3 products found with undeclared potent medicinal ingredients: HSA

The Health Sciences Authority has warned against consuming (clockwise from left) Skinny Lolita, with the undeclared substance sibutramine; unlabelled clear capsules sold at Redhill market containing dark brown powder with a range of medicinal ingredi
The Health Sciences Authority has warned against consuming (clockwise from left) Skinny Lolita, with the undeclared substance sibutramine; unlabelled clear capsules sold at Redhill market containing dark brown powder with a range of medicinal ingredients; and Xtreme Candy, containing N-desmethyl tadalafil.PHOTOS: HEALTH SCIENCES AUTHORITY

Three products have been found to contain undeclared potent medicinal ingredients, the Health Sciences Authority (HSA) said in a statement yesterday.

They are: Skinny Lolita, which contains the undeclared substance sibutramine; Xtreme Candy, containing N-desmethyl tadalafil; and unlabelled clear capsules containing dark brown powder with a range of medicinal ingredients.

The former two are sold on e-commerce websites based in Singapore and Malaysia, while the latter is sold by a peddler at Redhill market.

A woman in her 50s who took the unlabelled capsules developed steroid-induced Cushing's syndrome, a serious medical condition which may cause high blood pressure, decreased immunity, weight gain and a round or "moon" face. She took the product for three to four months to treat her headache.

Her doctor suspected that the product was adulterated with steroids and alerted HSA.

These unlabelled capsules were sold in packets of 50 by a peddler at Redhill market. The leaflet with the product claimed it was "100 per cent herbal" and could treat medical conditions, including chronic diseases like cancer, high blood pressure, high cholesterol and diabetes.

Skinny Lolita was marketed as a traditional "all natural" slimming remedy that contained only plant and herbal extracts. However, tests by HSA proved the presence of sibutramine, a medicine that has been banned in Singapore since 2010 due to the increased risk of heart attacks and strokes it poses.

It was also promoted as the new packaging of Beautea Slim, a product similar to Beautea Slim Fat Burner for Weight Loss, tested by HSA in 2017 to contain sibutramine.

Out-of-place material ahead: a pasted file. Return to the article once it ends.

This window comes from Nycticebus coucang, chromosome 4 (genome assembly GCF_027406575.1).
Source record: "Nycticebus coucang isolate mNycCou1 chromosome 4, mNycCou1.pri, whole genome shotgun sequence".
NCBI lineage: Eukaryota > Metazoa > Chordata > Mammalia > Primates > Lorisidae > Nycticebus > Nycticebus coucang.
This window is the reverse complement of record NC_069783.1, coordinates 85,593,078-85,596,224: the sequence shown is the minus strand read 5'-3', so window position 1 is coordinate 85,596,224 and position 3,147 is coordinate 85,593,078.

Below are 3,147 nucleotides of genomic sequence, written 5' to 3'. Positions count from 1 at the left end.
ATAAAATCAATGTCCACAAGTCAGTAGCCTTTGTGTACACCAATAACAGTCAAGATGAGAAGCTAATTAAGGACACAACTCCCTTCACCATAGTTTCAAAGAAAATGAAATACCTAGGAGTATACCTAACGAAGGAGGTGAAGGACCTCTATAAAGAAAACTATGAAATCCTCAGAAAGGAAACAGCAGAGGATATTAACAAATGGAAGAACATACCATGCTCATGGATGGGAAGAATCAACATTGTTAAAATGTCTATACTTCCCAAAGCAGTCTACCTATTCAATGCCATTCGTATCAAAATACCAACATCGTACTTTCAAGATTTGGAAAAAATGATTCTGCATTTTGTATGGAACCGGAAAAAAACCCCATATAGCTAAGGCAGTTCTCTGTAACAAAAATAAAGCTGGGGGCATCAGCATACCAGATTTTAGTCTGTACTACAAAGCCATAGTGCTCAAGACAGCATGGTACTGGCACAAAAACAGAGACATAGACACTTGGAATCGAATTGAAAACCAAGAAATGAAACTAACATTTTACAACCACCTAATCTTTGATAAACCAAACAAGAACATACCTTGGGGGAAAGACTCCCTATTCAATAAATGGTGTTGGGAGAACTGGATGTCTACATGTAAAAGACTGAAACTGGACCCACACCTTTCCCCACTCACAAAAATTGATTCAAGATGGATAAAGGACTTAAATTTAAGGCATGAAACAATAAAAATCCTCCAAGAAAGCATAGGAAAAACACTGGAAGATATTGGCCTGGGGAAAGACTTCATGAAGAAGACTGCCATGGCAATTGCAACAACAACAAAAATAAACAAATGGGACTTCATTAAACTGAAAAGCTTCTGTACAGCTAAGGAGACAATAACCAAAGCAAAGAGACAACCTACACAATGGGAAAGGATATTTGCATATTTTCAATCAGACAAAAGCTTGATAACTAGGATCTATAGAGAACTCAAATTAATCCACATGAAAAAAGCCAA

Xtreme Candy was seized from a woman in her 40s who had imported it from Malaysia. Marketed as a candy containing ginseng and other plant ingredients, it was tested to contain an analogue of tadalafil, a potent prescription-only medicinal ingredient used in the treatment of erectile dysfunction. Inappropriate use of tadalafil or its analogues can lead to serious adverse effects like stroke, heart attack, and painful and exceedingly long erections.

HSA has directed the respective local website administrators to remove postings for Skinny Lolita and Xtreme Candy. Malaysian counterparts have also been informed of the product postings for follow-up enforcement actions.

See a doctor immediately if the unlabelled capsules have been consumed. Discontinuing the steroids without proper medical supervision can lead to serious withdrawal symptoms, especially if the product has been consumed for a few weeks.

Consumption of Skinny Lolita and Xtreme Candy should be discontinued immediately. A doctor should be consulted if necessary, HSA said.

Health products should not be bought from unfamiliar sources, even if recommended by friends or relatives. Be wary of unlabelled products or those with exaggerated claims, such as the ability to treat chronic conditions and diseases.

A version of this article appeared in the print edition of The Straits Times on August 14, 2019, with the headline '3 products found with undeclared potent medicinal ingredients: HSA'. Print Edition | Subscribe